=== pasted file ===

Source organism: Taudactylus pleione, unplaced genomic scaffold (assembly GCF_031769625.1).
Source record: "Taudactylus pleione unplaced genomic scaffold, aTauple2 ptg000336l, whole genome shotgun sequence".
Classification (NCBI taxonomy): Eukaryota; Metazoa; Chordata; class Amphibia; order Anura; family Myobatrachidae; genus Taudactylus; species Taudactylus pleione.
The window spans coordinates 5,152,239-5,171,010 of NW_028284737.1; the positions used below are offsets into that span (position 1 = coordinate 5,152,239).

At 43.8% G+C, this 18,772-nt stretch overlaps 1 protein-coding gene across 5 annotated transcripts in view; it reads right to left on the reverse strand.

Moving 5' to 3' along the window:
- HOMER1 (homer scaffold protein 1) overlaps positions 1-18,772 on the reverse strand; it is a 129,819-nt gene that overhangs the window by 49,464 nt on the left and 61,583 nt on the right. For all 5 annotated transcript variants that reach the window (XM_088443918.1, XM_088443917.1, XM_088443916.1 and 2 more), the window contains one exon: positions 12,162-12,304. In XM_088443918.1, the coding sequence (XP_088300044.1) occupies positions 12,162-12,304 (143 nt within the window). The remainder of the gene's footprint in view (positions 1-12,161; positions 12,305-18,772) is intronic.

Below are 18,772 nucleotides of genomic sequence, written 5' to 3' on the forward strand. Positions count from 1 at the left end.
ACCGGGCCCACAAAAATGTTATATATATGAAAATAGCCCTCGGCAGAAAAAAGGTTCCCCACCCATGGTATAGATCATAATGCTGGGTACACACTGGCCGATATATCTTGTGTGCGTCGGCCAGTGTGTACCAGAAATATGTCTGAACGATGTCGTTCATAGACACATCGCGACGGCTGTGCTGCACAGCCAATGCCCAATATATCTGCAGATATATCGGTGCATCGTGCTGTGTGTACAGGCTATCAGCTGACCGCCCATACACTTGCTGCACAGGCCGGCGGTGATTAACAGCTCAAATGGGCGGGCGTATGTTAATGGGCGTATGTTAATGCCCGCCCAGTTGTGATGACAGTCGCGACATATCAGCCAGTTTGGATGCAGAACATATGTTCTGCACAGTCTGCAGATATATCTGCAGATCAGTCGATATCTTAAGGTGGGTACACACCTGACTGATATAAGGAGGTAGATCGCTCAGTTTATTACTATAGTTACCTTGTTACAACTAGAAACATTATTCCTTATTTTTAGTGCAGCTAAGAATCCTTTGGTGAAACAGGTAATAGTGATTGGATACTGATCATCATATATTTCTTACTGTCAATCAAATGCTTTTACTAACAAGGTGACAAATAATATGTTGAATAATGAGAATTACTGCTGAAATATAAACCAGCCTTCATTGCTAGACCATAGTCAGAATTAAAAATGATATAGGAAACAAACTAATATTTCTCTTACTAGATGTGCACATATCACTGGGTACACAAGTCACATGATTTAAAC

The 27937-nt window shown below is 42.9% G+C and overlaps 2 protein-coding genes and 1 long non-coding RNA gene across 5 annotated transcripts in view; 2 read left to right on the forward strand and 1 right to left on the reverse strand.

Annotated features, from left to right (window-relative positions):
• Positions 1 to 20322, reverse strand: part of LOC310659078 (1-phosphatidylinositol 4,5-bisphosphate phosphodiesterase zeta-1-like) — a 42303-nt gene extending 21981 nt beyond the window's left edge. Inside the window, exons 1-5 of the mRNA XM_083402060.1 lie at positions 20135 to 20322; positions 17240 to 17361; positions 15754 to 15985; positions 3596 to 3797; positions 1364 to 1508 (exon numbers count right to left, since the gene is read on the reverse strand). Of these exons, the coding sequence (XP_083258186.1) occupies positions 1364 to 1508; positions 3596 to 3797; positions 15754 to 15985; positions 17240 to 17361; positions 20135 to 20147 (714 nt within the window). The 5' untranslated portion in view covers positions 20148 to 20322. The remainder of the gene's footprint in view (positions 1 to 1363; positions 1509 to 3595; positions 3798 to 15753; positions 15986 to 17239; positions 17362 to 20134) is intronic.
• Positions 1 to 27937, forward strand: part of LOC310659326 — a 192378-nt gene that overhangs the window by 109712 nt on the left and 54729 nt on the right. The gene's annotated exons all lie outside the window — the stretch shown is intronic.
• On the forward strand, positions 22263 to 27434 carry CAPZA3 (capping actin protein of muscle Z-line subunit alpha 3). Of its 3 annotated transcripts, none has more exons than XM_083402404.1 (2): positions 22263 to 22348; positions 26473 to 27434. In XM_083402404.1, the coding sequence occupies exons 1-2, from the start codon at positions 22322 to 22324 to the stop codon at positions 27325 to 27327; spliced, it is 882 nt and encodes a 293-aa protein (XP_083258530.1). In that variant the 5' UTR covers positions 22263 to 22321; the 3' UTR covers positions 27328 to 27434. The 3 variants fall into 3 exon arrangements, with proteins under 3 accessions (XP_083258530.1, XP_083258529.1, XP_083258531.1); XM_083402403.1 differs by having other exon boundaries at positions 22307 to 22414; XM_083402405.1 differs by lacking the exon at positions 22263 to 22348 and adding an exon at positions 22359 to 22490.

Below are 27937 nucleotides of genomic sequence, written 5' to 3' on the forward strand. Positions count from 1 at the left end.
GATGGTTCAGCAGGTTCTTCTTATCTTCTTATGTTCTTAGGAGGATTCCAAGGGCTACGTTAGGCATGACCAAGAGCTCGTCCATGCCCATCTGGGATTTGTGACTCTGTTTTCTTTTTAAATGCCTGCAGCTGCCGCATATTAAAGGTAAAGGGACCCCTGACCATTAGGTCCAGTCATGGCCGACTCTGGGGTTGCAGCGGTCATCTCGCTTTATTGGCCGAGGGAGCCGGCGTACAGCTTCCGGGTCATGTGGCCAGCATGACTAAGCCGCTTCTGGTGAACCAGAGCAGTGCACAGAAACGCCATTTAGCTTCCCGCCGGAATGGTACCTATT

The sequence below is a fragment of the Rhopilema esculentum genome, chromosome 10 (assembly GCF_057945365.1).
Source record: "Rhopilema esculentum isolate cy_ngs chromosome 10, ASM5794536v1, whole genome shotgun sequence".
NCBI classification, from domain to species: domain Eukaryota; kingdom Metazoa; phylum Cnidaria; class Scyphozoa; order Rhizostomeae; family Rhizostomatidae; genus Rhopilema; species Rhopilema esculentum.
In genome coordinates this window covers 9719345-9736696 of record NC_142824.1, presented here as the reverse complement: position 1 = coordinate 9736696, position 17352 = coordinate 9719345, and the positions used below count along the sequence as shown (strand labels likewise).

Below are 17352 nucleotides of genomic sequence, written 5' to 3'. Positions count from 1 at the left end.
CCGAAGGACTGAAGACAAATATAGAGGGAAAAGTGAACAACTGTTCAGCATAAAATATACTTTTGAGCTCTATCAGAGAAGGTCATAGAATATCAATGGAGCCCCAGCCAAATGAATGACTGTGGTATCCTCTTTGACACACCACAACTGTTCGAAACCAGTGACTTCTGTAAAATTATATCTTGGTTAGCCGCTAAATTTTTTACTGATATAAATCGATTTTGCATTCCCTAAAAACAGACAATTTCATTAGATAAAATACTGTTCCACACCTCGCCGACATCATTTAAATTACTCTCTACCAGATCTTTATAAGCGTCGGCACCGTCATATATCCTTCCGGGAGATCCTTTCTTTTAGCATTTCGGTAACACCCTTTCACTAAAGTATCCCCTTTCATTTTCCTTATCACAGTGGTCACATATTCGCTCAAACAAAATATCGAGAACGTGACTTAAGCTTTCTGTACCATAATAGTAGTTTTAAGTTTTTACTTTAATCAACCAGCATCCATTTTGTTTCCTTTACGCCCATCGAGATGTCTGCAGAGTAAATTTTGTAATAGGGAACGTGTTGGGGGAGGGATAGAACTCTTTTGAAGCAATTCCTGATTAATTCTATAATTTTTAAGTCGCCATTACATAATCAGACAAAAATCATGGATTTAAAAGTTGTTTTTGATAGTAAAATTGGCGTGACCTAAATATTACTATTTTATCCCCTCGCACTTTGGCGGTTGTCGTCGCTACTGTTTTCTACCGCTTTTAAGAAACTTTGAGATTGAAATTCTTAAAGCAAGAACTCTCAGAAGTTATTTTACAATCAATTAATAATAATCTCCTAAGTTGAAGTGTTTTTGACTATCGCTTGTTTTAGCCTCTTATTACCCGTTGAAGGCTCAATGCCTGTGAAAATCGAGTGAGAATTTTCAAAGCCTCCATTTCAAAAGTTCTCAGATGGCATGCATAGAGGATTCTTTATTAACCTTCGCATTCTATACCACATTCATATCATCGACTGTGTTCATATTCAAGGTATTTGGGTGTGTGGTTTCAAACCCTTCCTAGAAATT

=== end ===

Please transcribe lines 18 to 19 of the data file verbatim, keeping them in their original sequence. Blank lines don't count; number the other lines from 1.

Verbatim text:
Source record: "Rhopilema esculentum isolate cy_ngs chromosome 10, ASM5794536v1, whole genome shotgun sequence".
NCBI classification, from domain to species: domain Eukaryota; kingdom Metazoa; phylum Cnidaria; class Scyphozoa; order Rhizostomeae; family Rhizostomatidae; genus Rhopilema; species Rhopilema esculentum.